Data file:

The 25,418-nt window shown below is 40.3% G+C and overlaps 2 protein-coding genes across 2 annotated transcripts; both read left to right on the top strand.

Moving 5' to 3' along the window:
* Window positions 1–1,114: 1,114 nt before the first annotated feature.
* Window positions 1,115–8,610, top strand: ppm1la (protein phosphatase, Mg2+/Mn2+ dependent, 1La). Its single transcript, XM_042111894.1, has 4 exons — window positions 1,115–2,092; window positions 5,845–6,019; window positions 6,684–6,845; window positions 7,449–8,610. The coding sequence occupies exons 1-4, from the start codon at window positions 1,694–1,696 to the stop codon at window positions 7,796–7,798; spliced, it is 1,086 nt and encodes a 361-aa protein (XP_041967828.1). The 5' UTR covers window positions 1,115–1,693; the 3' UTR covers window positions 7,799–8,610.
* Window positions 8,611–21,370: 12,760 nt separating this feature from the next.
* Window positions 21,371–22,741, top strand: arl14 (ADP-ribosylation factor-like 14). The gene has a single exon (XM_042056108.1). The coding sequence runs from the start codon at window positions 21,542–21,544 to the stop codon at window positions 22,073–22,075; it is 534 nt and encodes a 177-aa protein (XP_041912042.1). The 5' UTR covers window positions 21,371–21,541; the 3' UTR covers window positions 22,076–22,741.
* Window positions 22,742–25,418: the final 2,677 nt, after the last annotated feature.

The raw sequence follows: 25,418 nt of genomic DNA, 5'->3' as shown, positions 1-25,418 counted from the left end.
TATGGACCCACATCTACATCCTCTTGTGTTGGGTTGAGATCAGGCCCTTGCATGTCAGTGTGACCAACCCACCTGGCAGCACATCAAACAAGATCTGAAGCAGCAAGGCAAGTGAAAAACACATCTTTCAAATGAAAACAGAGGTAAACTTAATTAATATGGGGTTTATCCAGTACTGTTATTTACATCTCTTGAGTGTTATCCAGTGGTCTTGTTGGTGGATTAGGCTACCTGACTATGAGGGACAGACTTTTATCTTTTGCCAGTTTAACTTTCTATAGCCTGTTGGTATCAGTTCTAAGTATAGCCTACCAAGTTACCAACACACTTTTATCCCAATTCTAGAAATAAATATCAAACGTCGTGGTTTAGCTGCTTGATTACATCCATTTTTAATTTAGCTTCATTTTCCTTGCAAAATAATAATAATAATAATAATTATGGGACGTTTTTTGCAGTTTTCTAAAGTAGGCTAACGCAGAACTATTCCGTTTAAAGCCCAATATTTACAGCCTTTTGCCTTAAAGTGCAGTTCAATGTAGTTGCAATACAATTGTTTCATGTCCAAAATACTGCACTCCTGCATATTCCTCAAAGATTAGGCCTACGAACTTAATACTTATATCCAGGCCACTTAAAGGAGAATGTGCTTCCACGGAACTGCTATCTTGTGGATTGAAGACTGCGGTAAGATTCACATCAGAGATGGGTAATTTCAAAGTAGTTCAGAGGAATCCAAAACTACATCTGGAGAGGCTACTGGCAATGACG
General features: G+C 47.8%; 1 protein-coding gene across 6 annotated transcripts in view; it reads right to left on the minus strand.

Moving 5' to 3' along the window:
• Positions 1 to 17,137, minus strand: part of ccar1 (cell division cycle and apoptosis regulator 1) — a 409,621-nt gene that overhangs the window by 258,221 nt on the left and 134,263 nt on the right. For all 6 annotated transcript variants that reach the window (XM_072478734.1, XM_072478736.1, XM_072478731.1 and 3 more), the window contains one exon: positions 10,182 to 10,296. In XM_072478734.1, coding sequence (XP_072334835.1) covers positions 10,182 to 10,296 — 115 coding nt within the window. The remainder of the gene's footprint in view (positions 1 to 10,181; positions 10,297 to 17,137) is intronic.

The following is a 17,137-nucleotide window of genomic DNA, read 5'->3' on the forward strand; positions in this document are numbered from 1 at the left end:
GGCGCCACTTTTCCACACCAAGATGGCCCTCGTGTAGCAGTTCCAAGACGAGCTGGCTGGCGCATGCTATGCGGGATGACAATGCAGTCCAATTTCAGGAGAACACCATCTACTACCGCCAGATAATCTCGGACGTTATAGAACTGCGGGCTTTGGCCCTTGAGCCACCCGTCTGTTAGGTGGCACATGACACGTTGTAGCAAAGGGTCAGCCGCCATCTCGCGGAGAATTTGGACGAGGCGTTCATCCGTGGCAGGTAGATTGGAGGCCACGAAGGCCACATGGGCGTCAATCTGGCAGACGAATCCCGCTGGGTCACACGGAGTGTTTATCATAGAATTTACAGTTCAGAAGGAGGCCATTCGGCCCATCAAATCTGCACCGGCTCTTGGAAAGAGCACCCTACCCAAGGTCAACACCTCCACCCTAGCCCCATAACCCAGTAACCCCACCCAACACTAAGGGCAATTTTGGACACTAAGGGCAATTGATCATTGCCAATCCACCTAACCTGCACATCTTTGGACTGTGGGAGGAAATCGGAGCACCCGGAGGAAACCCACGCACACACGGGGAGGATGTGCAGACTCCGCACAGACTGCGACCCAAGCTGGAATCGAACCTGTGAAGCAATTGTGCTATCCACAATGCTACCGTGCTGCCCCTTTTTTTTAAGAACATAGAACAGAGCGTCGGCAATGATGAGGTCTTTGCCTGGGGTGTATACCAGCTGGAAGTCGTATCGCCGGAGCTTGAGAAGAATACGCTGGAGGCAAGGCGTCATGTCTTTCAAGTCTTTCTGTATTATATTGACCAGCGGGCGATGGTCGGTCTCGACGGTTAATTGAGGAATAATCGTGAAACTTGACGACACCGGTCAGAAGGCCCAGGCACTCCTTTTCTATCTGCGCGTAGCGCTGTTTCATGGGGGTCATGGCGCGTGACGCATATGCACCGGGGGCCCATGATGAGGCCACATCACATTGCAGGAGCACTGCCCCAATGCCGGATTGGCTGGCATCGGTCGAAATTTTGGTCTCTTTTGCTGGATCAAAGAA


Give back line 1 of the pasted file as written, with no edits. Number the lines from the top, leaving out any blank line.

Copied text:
The 25,418-nt window shown below is 40.3% G+C and overlaps 2 protein-coding genes across 2 annotated transcripts; both read left to right on the top strand.